Along with this was the higher criticism coming out of Germany and infecting the churches here in the USA. Then the 1946/1952 RSV came on the scene; supposedly translating the OT as they thought the Jews would have understood it, rather than from the Christian view; yet they ignored the LXX on Isaiah 7:14 which is how the Jews understood it. They were infected by the higher criticism believing men wrote what they thought of God, instead of what God inspired to write without error. They became very modern and even changed the translation in 1 Cor. 6:9 to blend two words into a modern sexual concept that was really odd and out of the historic line of more literal, word for word translations such as in the KJV & RV, ASV.

In reaction to the RSV along came the evangelical/fundamentalist translations that translated to support their right wing fundamentalist and social agenda. Ex. 21:22 suddenly became born prematurely so as to support the idea that a human being exists at conception, just one view of Christians historically. The NRSV modified the RSV translation of 1 Cor. 6:9, then the evangelicals went the other direction and read into the verse detailed ideas from modern gay rights type terminology.

In my home church when I was in high school, there was a married member who got into trouble in his queer nature; and it was then "queer". I heard gossip about one young man who worked in the hospital and supposedly he was queer, but the reactions then were more pity and curiosity about such things. It would have been as much a shock to hear of them getting legally married to another male as it would have been to hear them preached into hell because of their queerness. On miscarriage and abortions, that sort of thing was a private family matter, between husband and wife, or parents and daughter. Yet, having in my own family a situation of repeated miscarriages due to genetics, the sadness and hurt of such a thing caused great reflection about the matter. But, I do not recall the nasty hatefulness in that day as there is today on these complex and difficult matters.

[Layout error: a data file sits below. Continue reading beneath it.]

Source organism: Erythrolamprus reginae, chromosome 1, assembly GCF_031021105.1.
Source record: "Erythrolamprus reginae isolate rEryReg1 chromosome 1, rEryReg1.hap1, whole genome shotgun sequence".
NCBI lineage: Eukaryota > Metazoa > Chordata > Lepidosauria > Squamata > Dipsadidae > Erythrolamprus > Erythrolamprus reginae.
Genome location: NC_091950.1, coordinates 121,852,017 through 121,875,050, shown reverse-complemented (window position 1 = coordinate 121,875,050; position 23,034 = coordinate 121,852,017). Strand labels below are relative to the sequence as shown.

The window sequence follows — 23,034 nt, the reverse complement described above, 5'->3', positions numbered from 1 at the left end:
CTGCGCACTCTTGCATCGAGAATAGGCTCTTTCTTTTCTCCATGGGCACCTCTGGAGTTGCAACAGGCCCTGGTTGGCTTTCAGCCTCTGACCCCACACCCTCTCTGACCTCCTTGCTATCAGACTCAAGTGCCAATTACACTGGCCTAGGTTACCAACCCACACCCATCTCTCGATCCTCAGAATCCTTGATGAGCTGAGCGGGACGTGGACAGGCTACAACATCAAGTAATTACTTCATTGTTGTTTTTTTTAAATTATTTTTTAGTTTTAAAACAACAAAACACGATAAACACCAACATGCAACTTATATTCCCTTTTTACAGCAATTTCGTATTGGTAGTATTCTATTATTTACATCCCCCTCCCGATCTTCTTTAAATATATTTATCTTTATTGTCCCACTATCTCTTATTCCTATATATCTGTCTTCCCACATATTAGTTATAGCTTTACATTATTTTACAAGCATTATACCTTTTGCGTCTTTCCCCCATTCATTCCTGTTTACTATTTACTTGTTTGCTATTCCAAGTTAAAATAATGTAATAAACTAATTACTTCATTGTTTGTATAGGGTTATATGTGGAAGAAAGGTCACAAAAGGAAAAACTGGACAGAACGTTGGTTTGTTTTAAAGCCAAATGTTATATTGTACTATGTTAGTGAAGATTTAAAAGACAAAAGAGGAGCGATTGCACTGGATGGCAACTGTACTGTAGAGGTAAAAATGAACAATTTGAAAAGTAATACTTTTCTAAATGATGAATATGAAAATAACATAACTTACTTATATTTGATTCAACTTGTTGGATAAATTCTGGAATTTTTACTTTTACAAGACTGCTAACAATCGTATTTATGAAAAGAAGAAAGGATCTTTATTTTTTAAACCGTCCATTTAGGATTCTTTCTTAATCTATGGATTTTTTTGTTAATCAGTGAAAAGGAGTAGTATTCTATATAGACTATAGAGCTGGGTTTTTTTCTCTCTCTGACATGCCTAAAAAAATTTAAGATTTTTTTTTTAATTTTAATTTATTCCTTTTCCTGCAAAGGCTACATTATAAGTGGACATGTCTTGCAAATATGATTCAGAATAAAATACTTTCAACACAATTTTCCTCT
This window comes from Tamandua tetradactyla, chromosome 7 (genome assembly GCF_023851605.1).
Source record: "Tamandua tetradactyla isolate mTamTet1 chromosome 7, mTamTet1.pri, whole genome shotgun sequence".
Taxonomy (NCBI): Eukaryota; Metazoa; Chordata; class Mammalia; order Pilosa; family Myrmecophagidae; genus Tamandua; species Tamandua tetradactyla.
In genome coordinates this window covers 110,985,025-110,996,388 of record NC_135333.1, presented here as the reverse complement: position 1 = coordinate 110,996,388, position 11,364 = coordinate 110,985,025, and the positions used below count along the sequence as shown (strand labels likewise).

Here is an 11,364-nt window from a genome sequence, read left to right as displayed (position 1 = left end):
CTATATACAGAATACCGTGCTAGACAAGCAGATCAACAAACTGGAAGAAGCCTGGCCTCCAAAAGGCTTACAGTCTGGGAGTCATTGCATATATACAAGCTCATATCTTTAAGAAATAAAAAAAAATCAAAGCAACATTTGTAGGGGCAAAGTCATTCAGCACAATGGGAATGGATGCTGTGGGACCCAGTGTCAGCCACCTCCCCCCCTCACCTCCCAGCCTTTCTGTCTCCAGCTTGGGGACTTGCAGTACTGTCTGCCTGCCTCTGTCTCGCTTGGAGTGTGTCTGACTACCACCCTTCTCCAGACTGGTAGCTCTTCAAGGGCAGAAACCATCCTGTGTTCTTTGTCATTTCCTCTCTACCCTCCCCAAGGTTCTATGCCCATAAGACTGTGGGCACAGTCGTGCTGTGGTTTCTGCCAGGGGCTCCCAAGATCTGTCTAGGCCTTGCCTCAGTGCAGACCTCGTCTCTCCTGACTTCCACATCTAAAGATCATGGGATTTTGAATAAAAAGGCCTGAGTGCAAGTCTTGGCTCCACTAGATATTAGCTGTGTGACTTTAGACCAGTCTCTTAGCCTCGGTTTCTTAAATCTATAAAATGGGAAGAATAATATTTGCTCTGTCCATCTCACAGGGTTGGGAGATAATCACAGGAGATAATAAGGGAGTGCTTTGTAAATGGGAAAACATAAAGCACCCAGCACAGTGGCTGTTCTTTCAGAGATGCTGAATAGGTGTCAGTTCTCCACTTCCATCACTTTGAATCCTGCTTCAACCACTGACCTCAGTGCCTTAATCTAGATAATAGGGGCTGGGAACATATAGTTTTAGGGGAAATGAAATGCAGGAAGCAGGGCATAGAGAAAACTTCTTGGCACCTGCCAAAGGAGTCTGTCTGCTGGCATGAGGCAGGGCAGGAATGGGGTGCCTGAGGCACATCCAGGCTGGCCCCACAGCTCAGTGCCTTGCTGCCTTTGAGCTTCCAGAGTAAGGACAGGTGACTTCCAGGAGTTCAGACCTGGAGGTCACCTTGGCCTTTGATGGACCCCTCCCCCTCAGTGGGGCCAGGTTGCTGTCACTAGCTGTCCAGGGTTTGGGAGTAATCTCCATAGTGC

I have no doubt that I was regenerate as a teenager in dispensationalist fundamentalism; but, I've wondered, did the Holy Spirit bring me out of that heresy because I was truly elect, born from above and indwelt by His Spirit? I just do not know how many attending the modern churches of today are regenerate, nor do I know if a Roman Catholic can be truly regenerate. But, when I witness so many people who seem to take such heretical trash as is on TBN and believe it; I really fear few are regenerate in this day.

I've had a busy couple of days and I admit I've been a bit 'wound up' of late, so I guess I've popped off on various things. Maybe I'm just a cranky, ill-tempered old man. But, I imagine today is similar to the days prior to the Protestant Reformation, so I'm not ready to set dates for the last day. ;-)


I am a New Covenant believer whose basic study Bible is the KJV but I will read from and study the mainline translations to determine what I believe is the correct original text. I value the expositions from centuries past as from Matthew Poole, John Trapp, John Gill and I even find the Methodist Adam Clarke a help in some areas. I embrace TULIP and am 'mildly' post-mil from a gospel perspective.